7. Modify the process until everyone uses and it improves hiring accuracy. Once you have a One Sigma hiring process system in place with some type of policing and measurement system, you’re ready for true process improvement. This is where Six Sigma methodology can help.

Walk before you run. That’s the key here. Getting 100% user adoption with some basic system in place is more important than having a better system with low utilization. This alone will eliminate the most common cause of all hiring errors ó emotional and intuitive decisions made in the first 30 minutes of the interview. Using some type of rigorous assessment approach will make the process even more effective. This can easily be justified. Hiring a person is at least as important as making any investment. Process control and process improvement are critical steps in making hiring top talent a more systematic, business-like process. It’s starts by first putting a process in place. Without the process, you’re just mistaking activity for progress.

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Lou Adler is the CEO and founder of The Adler Group – a training and search firm helping companies implement Performance-based Hiring℠. Adler is the author of the Amazon top-10 best-seller, Hire With Your Head (John Wiley & Sons, 3rd Edition, 2007). His most recent book has just been published, The Essential Guide for Hiring & Getting Hired (Workbench, 2013). He is also the author of the award-winning Nightingale-Conant audio program, Talent Rules! Using Performance-based Hiring to Build Great Teams (2007).


2 Comments on “Forget Six Sigma! One Sigma Is the Real Goal for Hiring Top Talent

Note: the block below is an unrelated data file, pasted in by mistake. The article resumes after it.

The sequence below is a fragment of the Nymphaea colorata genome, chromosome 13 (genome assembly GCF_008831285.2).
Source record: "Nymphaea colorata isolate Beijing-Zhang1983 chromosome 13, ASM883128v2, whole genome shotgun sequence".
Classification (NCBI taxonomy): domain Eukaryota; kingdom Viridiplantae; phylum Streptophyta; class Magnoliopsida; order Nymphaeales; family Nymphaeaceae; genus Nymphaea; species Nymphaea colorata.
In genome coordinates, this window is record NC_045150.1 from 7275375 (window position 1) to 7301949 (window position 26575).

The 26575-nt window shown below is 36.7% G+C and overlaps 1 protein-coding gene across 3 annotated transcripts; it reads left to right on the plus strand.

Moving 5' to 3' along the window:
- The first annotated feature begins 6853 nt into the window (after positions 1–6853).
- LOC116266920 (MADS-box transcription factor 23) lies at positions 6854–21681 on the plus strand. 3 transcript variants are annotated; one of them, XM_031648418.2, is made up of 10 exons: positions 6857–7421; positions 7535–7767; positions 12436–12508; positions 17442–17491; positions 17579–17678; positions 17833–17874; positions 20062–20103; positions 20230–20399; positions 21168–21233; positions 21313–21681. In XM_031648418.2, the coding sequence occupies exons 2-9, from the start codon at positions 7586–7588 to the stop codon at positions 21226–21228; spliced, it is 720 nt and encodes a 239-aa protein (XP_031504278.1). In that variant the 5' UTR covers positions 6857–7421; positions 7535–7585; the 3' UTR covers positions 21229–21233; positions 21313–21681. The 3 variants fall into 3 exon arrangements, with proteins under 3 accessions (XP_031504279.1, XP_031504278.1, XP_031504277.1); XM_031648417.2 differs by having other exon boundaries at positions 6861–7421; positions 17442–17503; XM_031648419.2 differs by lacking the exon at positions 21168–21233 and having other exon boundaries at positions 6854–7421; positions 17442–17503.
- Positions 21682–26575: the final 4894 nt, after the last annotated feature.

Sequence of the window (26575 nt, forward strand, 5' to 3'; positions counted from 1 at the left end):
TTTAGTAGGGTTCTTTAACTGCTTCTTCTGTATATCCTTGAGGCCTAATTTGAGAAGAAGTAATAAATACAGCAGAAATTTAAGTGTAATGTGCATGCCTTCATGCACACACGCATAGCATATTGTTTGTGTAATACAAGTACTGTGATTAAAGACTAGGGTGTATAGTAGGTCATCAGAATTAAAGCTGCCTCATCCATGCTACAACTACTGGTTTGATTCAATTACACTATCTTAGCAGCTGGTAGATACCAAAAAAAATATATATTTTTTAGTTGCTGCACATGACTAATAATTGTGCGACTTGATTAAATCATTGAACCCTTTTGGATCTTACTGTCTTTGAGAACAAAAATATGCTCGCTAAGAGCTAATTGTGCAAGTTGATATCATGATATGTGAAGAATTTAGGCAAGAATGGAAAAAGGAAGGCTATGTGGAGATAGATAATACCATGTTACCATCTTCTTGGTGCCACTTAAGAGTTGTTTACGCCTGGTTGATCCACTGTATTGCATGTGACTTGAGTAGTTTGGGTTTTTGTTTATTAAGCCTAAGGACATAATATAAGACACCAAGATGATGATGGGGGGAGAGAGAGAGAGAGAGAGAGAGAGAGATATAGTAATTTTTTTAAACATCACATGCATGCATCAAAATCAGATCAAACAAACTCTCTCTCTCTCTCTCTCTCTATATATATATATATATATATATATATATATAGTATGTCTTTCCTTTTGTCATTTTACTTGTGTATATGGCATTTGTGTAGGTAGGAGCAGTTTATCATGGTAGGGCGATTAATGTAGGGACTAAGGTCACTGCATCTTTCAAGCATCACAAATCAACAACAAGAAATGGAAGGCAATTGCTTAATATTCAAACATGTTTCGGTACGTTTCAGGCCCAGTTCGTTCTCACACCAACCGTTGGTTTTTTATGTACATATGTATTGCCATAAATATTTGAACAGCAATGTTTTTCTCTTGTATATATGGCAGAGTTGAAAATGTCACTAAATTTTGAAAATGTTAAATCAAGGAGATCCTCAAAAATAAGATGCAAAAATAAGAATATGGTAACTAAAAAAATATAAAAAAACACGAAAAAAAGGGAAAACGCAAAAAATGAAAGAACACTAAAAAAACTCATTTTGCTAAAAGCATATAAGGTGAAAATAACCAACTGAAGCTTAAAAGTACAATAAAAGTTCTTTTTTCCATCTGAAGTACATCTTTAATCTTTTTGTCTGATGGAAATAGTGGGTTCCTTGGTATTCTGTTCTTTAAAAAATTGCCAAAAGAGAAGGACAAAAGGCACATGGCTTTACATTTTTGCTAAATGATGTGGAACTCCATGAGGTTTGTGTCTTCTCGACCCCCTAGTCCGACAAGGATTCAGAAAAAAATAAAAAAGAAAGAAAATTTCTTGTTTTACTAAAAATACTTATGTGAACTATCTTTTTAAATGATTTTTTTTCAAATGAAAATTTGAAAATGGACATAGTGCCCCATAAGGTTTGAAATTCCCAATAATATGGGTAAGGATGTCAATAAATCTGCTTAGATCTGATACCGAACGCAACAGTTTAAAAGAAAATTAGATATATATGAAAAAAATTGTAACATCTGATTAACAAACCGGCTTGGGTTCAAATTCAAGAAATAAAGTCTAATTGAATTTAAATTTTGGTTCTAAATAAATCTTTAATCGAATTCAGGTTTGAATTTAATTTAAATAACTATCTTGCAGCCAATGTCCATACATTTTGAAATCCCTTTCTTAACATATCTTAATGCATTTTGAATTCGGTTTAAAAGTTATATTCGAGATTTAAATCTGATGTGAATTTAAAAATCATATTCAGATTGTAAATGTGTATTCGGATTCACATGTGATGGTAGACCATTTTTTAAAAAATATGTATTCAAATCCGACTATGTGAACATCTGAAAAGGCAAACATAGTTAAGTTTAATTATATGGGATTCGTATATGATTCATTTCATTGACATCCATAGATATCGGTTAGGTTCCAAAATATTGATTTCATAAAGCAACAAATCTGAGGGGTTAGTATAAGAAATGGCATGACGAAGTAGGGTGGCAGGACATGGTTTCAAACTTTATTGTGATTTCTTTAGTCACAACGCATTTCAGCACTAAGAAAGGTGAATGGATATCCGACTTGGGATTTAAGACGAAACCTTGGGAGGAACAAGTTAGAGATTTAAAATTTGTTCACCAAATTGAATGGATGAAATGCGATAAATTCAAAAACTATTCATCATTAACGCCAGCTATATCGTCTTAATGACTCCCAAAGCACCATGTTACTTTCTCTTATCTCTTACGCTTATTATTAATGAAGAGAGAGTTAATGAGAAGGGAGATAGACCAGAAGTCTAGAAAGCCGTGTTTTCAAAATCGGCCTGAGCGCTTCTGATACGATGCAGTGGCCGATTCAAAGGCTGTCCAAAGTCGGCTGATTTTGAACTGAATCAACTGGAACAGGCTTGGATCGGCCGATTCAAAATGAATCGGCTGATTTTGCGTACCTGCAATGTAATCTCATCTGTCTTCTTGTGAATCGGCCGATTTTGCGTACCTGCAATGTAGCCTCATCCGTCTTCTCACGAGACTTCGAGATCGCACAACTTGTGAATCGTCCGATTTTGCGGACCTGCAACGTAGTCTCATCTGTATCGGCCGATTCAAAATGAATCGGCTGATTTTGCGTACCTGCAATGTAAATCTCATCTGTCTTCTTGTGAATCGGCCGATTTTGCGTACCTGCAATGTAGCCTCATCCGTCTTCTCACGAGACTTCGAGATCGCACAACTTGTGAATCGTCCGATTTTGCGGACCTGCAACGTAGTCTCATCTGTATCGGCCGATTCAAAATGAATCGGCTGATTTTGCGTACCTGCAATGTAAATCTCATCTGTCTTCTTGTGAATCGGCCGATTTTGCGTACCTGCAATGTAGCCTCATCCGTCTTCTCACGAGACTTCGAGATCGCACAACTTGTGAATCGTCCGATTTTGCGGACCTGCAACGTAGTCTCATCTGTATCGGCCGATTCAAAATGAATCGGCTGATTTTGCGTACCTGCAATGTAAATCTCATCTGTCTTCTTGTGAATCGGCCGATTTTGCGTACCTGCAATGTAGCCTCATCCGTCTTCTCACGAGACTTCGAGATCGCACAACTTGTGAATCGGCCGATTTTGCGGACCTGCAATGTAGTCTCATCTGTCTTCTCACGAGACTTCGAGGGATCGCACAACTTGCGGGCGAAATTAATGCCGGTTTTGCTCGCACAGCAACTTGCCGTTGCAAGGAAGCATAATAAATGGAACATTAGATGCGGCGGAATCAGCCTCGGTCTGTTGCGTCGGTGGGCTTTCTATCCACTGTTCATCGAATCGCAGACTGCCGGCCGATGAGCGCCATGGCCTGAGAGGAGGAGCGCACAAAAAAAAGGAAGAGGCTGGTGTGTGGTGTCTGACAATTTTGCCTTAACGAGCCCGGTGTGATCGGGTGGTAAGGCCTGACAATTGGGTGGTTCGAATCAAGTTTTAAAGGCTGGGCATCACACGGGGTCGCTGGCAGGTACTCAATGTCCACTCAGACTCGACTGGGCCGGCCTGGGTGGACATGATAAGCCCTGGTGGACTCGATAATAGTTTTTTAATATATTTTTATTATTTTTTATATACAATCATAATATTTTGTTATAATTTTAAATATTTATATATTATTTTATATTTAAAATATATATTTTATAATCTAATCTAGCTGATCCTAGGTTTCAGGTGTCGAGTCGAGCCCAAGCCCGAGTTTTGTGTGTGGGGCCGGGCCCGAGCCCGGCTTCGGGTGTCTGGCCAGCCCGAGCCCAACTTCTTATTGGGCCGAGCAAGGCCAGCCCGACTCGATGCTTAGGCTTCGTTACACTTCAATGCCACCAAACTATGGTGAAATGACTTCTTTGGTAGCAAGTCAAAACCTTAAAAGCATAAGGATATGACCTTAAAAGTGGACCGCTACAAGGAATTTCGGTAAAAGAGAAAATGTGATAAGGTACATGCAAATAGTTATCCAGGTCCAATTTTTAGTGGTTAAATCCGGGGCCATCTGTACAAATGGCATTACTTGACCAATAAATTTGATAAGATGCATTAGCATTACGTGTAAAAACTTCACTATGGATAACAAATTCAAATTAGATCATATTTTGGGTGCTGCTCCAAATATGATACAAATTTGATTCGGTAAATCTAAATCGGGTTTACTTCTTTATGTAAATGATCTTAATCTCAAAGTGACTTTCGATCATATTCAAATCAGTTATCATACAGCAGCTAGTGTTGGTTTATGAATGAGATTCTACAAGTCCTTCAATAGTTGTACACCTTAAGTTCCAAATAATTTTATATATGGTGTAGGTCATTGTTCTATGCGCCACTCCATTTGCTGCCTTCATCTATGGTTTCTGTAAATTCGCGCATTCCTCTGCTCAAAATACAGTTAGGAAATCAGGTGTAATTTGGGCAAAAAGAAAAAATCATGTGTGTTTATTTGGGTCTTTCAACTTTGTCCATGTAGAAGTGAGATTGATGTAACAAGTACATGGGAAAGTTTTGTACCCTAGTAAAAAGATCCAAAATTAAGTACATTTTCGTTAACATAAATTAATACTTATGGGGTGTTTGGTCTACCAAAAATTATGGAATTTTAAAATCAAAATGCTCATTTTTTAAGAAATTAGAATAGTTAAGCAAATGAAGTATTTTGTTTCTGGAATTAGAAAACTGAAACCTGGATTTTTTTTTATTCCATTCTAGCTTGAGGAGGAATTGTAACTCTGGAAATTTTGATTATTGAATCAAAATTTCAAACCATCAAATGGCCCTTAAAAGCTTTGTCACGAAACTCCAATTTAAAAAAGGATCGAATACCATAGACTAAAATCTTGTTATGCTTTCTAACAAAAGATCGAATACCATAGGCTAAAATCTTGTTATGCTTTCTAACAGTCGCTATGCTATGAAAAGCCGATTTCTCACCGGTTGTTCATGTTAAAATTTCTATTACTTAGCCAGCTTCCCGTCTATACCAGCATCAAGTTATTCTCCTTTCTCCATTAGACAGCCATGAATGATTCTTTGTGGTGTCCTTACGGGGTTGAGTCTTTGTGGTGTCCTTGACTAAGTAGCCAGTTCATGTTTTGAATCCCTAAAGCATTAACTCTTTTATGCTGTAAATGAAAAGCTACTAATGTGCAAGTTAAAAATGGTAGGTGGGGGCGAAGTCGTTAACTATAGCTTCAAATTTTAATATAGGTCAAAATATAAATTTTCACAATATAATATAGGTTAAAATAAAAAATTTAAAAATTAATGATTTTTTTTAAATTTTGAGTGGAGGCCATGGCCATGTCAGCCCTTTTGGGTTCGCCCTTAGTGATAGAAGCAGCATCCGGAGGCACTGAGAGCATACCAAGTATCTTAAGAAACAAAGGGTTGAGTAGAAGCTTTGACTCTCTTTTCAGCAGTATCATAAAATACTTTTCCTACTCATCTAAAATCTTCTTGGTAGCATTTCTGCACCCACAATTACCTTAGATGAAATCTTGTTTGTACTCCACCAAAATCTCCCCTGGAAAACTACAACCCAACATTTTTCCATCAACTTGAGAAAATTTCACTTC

1. Hello Lou,
    I really enjoy reading your postings – you seem to have a good grip on reality.
    I will say that you advise of getting to 1 Sigma is a good start – I agree you need standardization (benchmark) upon which you commence your continuous improvement journey.
    I will however disagree with your narrow view of 6 Sigma. You consider that 6 Sigma is for improving processes that exist – that is NOT the whole case and I’ll explain why. 6 Sigma philosophy is focussed upon getting to 3.4 defects per million (1.5 Sigma shifted for the stat geeks)and you can approach this from 2 directions. One, as you have stated, is improving existing processes and uses, typically, a 5 step process or Define, Measure, Analyze, Improve & Control (DMAIC). The other approach is to design a process from scratch and is known as Design for 6 Sigma. This involves, again 5 steps, going through Define, Measure, Analyze, Design & Verify (DMADV) and you can design your processes to get to 6 Sigma levels depending upon the level of investment in resources you’re willing to commit (the ROI on the investment).
    I’d gladly discuss this further if you wish to clarify the philosophy, methodology or tools used that can certainly be used with improving or designing processes – it would be good to trade e-mails with you on this before you go to print again in the future on this subject.
    Best regards,
    Adam L Bowden
    Six Sigma Master Black Belt (MBB) & Director

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  2. Hi Adam – great point! Let’s discuss this further. My feeling is that getting the basic process design requires a different approach from the classic 6 Sigma design methodolgy. Many have tried, but there are too few success stories. From my observations people start improving a bad process to control variablility, and miss the fundamental point of their work. They’re so excited about moving from 2-6 sigma, they ignored the most important part – getting to 1!